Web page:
Magazine article American Banker

MasterCard IPO Still in Court, Six Months after Fact

Magazine article American Banker

MasterCard IPO Still in Court, Six Months after Fact

Article excerpt

Eight months after going public, MasterCard Inc. is still fighting a legal challenge to its initial public offering.

The stock has nearly tripled in price since its debut, and MasterCard's chief rival, Visa U.S.A. Inc., has announced plans to go public, too. Yet MasterCard's lawyers appeared in a federal courthouse in Brooklyn on Friday, arguing for the dismissal of a complaint filed right before the IPO seeking to block it.

The supplementary complaint was attached to the consolidated merchant antitrust suit against Visa, MasterCard, and their member banks in the U.S. District Court for the Eastern District of New York. The merchants' lawyers could have sought an injunction against the IPO before it took place, but they chose not to, and it is unclear how MasterCard's IPO could be reversed. The antitrust suit seeks damages for past fees banks charged merchants.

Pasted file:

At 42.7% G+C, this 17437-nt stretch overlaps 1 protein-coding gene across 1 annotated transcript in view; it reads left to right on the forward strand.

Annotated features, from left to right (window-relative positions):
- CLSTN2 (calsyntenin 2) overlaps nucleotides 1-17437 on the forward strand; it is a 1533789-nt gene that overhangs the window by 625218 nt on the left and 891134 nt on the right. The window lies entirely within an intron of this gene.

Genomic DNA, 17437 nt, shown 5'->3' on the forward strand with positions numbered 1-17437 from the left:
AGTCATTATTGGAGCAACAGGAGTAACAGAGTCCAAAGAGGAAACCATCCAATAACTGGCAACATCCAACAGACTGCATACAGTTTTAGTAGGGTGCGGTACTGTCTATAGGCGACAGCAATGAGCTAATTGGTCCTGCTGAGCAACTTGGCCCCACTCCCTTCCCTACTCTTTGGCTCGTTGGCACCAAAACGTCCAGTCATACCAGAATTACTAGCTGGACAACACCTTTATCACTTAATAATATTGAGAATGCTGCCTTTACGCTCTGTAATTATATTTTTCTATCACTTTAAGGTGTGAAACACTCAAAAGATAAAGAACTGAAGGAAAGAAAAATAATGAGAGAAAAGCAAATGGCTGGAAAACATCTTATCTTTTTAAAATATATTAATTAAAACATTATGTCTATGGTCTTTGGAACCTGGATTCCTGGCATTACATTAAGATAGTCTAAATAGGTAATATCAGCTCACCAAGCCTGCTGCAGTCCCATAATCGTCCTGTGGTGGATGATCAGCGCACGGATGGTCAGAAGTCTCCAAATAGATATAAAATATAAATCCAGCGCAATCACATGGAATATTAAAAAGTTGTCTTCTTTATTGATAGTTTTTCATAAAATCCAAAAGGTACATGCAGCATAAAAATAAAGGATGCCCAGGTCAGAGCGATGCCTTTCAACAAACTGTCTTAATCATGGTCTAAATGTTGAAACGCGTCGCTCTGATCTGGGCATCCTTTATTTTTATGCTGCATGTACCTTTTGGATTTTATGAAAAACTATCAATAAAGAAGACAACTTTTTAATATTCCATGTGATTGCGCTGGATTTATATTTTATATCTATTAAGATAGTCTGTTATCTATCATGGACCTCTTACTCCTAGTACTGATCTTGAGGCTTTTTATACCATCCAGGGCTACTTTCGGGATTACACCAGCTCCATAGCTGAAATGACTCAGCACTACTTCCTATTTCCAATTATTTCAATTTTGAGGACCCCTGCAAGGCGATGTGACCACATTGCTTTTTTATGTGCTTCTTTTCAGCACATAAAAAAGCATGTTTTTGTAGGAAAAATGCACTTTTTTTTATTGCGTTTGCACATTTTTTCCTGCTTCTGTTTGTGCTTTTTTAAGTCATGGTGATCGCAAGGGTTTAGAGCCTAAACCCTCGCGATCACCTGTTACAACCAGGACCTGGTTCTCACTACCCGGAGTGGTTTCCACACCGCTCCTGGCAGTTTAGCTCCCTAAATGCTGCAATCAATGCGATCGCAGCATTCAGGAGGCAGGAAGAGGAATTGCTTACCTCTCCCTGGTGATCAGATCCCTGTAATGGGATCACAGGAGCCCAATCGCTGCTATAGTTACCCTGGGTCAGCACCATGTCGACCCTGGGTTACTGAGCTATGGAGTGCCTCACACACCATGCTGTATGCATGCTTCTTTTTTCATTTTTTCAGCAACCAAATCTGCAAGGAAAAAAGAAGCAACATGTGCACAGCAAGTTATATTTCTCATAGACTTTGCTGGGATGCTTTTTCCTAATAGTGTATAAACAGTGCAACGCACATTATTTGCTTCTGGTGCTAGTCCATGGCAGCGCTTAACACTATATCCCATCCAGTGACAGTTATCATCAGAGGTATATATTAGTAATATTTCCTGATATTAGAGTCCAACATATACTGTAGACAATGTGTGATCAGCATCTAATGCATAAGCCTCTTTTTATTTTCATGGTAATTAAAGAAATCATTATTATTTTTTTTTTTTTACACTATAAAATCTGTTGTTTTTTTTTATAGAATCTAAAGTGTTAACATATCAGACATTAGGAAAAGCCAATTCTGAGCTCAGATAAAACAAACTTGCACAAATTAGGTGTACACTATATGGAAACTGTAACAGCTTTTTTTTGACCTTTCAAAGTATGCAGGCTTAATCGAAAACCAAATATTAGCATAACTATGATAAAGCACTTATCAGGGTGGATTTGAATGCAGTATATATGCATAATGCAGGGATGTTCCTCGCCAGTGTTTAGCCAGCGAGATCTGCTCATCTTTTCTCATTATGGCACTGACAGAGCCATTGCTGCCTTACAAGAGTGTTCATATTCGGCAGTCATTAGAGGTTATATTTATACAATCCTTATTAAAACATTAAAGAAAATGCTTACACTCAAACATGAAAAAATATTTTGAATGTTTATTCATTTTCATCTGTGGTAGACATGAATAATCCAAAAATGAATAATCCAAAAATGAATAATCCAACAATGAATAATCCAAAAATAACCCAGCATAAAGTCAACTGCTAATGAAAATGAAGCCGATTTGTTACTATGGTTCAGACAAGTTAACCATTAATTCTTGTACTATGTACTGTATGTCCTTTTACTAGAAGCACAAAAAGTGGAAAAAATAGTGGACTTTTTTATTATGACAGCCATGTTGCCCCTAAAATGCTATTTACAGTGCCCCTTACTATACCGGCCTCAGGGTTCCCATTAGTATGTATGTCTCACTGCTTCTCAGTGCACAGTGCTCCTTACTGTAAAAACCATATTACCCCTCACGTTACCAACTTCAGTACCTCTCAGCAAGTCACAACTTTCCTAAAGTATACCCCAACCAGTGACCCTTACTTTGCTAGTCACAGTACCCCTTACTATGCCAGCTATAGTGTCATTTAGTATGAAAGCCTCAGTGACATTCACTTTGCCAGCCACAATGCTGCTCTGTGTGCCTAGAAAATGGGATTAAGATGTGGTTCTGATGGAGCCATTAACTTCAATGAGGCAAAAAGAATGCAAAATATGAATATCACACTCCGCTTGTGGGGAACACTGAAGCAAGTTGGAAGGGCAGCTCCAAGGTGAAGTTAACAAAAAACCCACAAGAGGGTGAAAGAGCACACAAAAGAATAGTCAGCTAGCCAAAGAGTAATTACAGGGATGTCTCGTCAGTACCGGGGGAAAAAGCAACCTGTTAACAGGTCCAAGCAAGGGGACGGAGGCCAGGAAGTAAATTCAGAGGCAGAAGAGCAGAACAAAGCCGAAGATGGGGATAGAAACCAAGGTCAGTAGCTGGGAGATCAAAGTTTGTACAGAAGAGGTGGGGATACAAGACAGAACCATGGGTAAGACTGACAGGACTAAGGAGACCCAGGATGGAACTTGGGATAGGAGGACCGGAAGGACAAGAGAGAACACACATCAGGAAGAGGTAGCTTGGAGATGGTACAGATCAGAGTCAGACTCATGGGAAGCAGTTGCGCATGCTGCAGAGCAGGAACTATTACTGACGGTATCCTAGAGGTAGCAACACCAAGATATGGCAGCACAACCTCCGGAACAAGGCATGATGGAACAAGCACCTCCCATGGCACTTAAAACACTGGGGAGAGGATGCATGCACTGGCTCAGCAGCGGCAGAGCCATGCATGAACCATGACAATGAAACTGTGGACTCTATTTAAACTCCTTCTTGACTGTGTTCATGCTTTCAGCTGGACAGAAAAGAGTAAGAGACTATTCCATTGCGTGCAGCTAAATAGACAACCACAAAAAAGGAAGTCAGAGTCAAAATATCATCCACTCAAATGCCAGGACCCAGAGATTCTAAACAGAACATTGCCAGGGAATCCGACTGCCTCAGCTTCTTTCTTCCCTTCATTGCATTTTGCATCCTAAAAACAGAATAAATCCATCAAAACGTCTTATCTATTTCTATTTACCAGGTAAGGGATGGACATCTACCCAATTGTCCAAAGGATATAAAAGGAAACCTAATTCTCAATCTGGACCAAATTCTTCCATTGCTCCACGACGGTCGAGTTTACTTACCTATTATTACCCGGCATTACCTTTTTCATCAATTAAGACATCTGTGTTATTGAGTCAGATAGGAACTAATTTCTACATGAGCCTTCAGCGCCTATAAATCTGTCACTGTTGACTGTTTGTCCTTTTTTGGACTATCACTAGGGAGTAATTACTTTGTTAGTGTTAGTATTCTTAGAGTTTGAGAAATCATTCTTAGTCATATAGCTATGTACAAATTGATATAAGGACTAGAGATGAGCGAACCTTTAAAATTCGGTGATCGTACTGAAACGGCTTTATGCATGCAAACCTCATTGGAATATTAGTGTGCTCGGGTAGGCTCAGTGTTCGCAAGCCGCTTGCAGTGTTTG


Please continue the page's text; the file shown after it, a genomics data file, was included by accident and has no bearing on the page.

When MasterCard went public, it gave up the right to impose litigation-related assessments on its former owners. The supplemental complaint charges that MasterCard's transition from a consortium of banks into a public company amounts to an acquisition that hurts competition as defined in section 7 of the Clayton Act.

The defense said the supplemental complaint lacks merit, because MasterCard's transition to a public company was a simple change in ownership and governance and did not harm competition or concentrate too much market power in the company.

Banks, which were the sole owners of MasterCard from its founding 40 years ago until the IPO, still own 41% of the company. MasterCard bought the rest of the shares; the public now owns 49%, and a charity owns 10%.

Kenneth A. Gallo of the Washington law firm Paul, Weiss, Rifkind, Wharton & Garrison LLP, who represents MasterCard, disputed the plaintiffs' contention that MasterCard's purchase of its equity from banks constituted an acquisition that created a new company and stifled competition. …

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